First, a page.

Japanese Infantryman versus US Marine Rifleman: Tarawa, Roi-Namur and Eniwetok, Gregg Adams


Japanese Infantryman versus US Marine Rifleman: Tarawa, Roi-Namur and Eniwetok, Gregg Adams

The Gilbert and Marshall Islands were key points in the defensive perimeter that the Japanese set up around their newly conquered Pacific empire in 1942, occupying the eastern tip of the Empire in the Central Pacific. They had been expected to one of the first American targets during any war against Japan, but the unexpected campaigns in New Guinea and the Solomon Islands delayed that counterattack. The Americans were finally ready to strike late in 1943, marking the start of Nimitz’s Central Pacific offensive. This book looks at some of the battles during the brief campaigns in the Gilberts and Marshalls, where the first gaps were blasted in that defensive perimeter.

Once nice feature of the campaign map is that the islands captured by the US by 25 February 1944 and those held by the Japanese to the end of the war are clearly marked. One clear difference between the two campaigns is that in the Gilbert Islands the Americans attacked the main Japanese defended position on Tarawa, while in the Marshalls they bypassed the key Japanese defensive positions at Wotje, Maloelap, Mille and Jaluit in the east and south of the island group and instead focused on Kwajalein and Eniwetok in the centre and west of the group.

We start with a look at pre-war American doctrine for amphibious warfare. American plans for a war with Japan assumed that they would have to seize some of the Japanese held islands in the Marshalls, Carolines and Paulau Islands in order to allow their fleet to safely operate in the western Pacific. As a result a great deal of effort went into planning for amphibious warfare, so when the need for it finally came detailed plans already existed for ship to shore movement, timing of attack waves, naval gunfire support etc.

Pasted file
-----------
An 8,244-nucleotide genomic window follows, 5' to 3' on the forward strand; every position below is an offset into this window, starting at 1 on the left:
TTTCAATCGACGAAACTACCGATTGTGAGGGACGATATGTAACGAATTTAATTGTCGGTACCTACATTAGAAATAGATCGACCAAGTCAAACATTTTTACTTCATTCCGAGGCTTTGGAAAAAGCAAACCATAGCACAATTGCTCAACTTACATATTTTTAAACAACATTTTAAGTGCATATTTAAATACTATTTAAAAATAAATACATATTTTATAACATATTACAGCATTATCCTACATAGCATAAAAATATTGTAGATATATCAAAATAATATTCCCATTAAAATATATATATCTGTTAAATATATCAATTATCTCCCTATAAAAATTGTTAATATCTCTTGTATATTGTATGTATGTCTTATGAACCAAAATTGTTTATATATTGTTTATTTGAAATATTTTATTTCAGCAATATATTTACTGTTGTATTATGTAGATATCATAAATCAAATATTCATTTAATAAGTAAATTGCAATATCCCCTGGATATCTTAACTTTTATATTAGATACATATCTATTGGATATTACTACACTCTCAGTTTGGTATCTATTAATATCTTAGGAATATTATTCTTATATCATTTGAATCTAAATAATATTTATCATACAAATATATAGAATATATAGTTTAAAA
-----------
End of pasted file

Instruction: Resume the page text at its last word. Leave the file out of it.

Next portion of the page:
One of the key elements in the Japanese plan for the war was the idea of creating a large defensive perimeter that would keep the fighting at a safe distance from Japan and force the Americans to exhaust themselves attacking a series of heavily defended islands. This turned out to have two major flaws. The first was that as the attackers the Americans were able to choose where to strike next, and could concentrate overwhelming force against each island in turn. The Japanese were well aware of this problem, and the defensive doctrine in place during these battles was based around the idea of defeating a stronger attacking force, ideally before they could actually land, if that failed by stopping them at the water’s edge and then with counterattacks to prevent a beachhead getting established. During these battles the Japanese Navy was unable to play its expected role in the defense of the islands, so the island defenders were left to fight isolated battles.

The second weakness was that the Americans could simply bypass many of the defended islands, leaving isolated Japanese garrisons with little or no ability to strike back.

We move on to a look at the ground forces involved in these battles. The US Marines are a familiar force, so the focus here is on the unit organisation in place in 1943 and how the units that took part in these battles were organised.

We get more detail on the Japanese side. This is because the Japanese garrisons were far more varied that the US attackers. Some islands were held by Special Naval Landing Forces, dedicated IJN ground forces that were first raised during the fighting in China, replacing landing forces taken from ships’ crews. However these were often short-lived units, and were unpopular within the Japanese Navy. As a result they were often filled with the lowest grade of conscripts or reservists, but they were trained in infantry fighting and like all Japanese units were determined defenders. Guard Units were formed to defend naval bases, and were similar to the SNLF. The Japanese expected everyone on an island to take part in the defence, so we also look at the Construction battalions, which were normally made up of a mix of Japanese and Koreans, the Special Base Units, and other impromptue defensive forces.